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Module 1 – SLP LEADERSHIP IN HEALTH EDUCATION AND SECURING FUNDING FOR HEALTH ED

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Module 1 – SLP
LEADERSHIP IN HEALTH EDUCATION AND SECURING FUNDING FOR HEALTH EDUCATION PROGRAMS
One of the first tasks that you may be asked to undertake upon, as a health educator, is to develop a program and to securing funding for the program. As such, the aim of this session long project is to familiarize you with the development of a program and the grant proposal process.
There are two parts to this assignment.
Your Task:
Part I: Identify a health problem to be addressed by the health education intervention for which you will seek funding. This problem should affect a local population in the area in which you work or reside and should be something that lends itself to prevention, e.g., obesity, stroke, diabetes, domestic violence, child abuse, teen pregnancy, fetal alcohol spectrum disorders (FASD), drug abuse, HIV/AIDS, etc. Use the scholarly literature to support your selection of this health problem.
NOTE: Please provide your response in a 2-page essay in which you will identify the problem, define the local population affected by the problem, and state the rationale for proposing a health education intervention to address this problem. Endeavor to use scholarly literature in identifying the problem.
NOTE: Keep in mind that this essay will provide vital information for your concept paper in your next SLP assignment.
Part II: Your project will entail identifying a mini-grant funding opportunity for a hypothetical educational program/project of your choosing and constructing a mini-grant application. Mini-grants are small grants made to support projects, programs, or events related to an area of interest/concern to a funder. Applications for mini-grants are typically shorter than those for traditional grants, making it easier for individuals/organizations new to the grant seeking process to apply for and secure funds.
Conduct an Internet search to identify a mini-grant that could be used to support an intervention to address the health problem you selected in Module 1.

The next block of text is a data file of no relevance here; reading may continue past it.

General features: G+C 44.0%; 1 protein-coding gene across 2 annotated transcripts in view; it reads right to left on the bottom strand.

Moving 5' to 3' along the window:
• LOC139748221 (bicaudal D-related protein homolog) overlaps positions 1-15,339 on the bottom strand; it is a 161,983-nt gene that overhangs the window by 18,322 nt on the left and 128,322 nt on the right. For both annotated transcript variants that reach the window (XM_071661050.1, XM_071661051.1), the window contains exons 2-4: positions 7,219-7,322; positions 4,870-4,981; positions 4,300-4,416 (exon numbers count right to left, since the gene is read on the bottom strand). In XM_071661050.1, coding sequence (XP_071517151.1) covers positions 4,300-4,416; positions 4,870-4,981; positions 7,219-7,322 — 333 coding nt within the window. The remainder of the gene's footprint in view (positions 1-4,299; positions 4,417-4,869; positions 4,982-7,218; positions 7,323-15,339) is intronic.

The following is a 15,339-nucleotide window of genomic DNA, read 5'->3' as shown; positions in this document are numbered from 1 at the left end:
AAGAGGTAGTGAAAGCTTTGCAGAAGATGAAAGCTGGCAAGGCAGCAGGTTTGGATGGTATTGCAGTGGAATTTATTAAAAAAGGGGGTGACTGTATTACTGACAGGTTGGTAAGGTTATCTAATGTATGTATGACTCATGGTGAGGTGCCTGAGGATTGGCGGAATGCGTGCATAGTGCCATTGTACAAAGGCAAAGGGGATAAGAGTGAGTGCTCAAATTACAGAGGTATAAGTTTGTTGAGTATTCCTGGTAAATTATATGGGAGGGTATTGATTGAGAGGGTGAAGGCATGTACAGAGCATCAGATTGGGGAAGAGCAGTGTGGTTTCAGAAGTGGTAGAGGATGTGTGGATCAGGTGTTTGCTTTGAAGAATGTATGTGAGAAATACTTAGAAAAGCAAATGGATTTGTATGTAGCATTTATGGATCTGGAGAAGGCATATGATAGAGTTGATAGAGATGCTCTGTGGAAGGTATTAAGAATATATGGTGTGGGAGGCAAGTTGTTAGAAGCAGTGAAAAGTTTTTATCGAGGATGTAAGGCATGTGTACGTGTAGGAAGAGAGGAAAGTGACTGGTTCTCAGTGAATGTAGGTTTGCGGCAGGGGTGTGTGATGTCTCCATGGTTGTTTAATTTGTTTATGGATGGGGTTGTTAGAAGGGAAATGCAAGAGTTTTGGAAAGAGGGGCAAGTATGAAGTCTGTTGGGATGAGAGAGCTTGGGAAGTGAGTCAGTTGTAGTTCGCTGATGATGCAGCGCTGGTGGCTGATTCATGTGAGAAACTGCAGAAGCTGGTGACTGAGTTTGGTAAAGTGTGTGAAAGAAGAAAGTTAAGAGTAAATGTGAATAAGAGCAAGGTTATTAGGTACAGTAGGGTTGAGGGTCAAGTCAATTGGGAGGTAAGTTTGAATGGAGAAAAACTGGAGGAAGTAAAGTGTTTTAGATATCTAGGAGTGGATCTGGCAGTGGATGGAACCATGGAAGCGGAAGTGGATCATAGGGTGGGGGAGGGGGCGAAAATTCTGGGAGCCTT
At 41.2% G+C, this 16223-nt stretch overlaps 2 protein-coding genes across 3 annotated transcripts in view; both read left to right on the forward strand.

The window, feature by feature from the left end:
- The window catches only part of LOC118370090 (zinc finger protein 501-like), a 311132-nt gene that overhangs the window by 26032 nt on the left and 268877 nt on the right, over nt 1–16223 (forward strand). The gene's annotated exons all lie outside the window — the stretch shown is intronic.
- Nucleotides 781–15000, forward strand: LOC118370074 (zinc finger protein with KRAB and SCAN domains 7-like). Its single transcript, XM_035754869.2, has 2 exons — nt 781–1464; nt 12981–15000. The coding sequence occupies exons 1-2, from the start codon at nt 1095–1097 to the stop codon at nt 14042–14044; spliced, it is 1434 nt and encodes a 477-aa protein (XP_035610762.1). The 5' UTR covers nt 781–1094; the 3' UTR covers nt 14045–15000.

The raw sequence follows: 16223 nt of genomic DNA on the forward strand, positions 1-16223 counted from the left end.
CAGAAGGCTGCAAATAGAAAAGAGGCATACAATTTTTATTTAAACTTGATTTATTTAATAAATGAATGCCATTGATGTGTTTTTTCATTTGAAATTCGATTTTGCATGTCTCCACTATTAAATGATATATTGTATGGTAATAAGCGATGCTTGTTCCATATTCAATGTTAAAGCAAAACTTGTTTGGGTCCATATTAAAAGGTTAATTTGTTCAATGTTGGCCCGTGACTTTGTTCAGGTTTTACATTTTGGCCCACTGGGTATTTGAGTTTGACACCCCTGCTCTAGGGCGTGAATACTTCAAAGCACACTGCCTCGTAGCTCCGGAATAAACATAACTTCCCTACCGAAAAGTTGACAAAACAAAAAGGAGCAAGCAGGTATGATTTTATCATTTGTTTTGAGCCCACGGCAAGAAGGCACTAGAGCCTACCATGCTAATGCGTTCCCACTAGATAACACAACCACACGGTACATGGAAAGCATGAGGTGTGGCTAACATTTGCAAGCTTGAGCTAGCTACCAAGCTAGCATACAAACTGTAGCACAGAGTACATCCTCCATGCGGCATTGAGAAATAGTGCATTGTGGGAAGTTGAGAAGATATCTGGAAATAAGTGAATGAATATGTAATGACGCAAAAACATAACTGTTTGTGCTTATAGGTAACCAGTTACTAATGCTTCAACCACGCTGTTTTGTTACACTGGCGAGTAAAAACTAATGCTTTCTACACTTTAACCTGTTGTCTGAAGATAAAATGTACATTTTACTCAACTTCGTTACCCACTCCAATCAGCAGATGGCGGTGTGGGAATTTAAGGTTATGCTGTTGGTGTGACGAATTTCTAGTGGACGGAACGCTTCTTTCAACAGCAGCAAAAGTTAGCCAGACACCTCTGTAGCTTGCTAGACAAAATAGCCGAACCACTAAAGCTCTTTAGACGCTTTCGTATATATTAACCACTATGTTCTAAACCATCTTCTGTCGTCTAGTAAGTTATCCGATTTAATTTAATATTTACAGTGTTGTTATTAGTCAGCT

What is the name of this program (please provide the URL for the web site from which on which the program appears)?
What are the requirements of this mini-grant program? Specifically,
Who can apply? (e.g., individuals, non-profit organizations, anyone?)
What types of projects are funded? (e.g., educational, special events, materials development?)
What amounts are awarded? (i.e., maximum amount over what period of time?)
Of what components should a proposal consist? (e.g., a letter of intent, a project description, a budget?)
What is the deadline for submitting a proposal? (i.e., specific deadline or ongoing?)
When are applicants notified of the award decision?
Length: Part 1 should be no less than 2 pages.
Length: Part 2 should be no less than 3 pages. Limit set by funding agency requirements relative to the specific mini-grant program.
SLP Assignment Expectations
Assessment and Grading: Your paper will be assessed based on the performance assessment rubric that is linked within the course. Review it before you begin working on the assignment.
The following guidance appears only in Module 1, but it applies to the assignments throughout the course:
File format:   Your work should be prepared using Microsoft Word, PowerPoint, or Excel depending upon the assignment instructions. For assignments requiring video or voice recordings, use media formats that are supported by MyTLC Courses as noted in our Trident Support page.
In-text citations and references: Be sure that all information and ideas in your papers are supported by in-text citations and corresponding references at the end of the paper.
Scholarly sources:   At least three scholarly sources should be included in your paper. Online sources must be limited to credible professional and scholarly publications such as peer-reviewed journal articles, e-books, or specific webpages on websites from a university, government, or nonprofit organization (these have extensions .edu, .gov, or .org). Presenting consumer sources such as e-magazines, newspapers, Wikipedia, WebMD, or other commercial websites (these have extensions .com) as references is not appropriate.
Scholarly writing:   Use an academic paper format, not an essay based on your opinions or experience. Avoid using the first person in writing. Synthesize what you learned from the sources you read; write papers in your own words; and cite sources within the text, as well as include a properly formatted reference list.
Use of direct quotes: Use of direct quotes should be avoided. Only use direct quotes when preserving the exact words of an author is necessary. In the rare instance that directly quoted material is used, it must be properly cited (with quotation marks and page numbers in the in-text citation); quotes should not exceed 5-10% of the total paper content.

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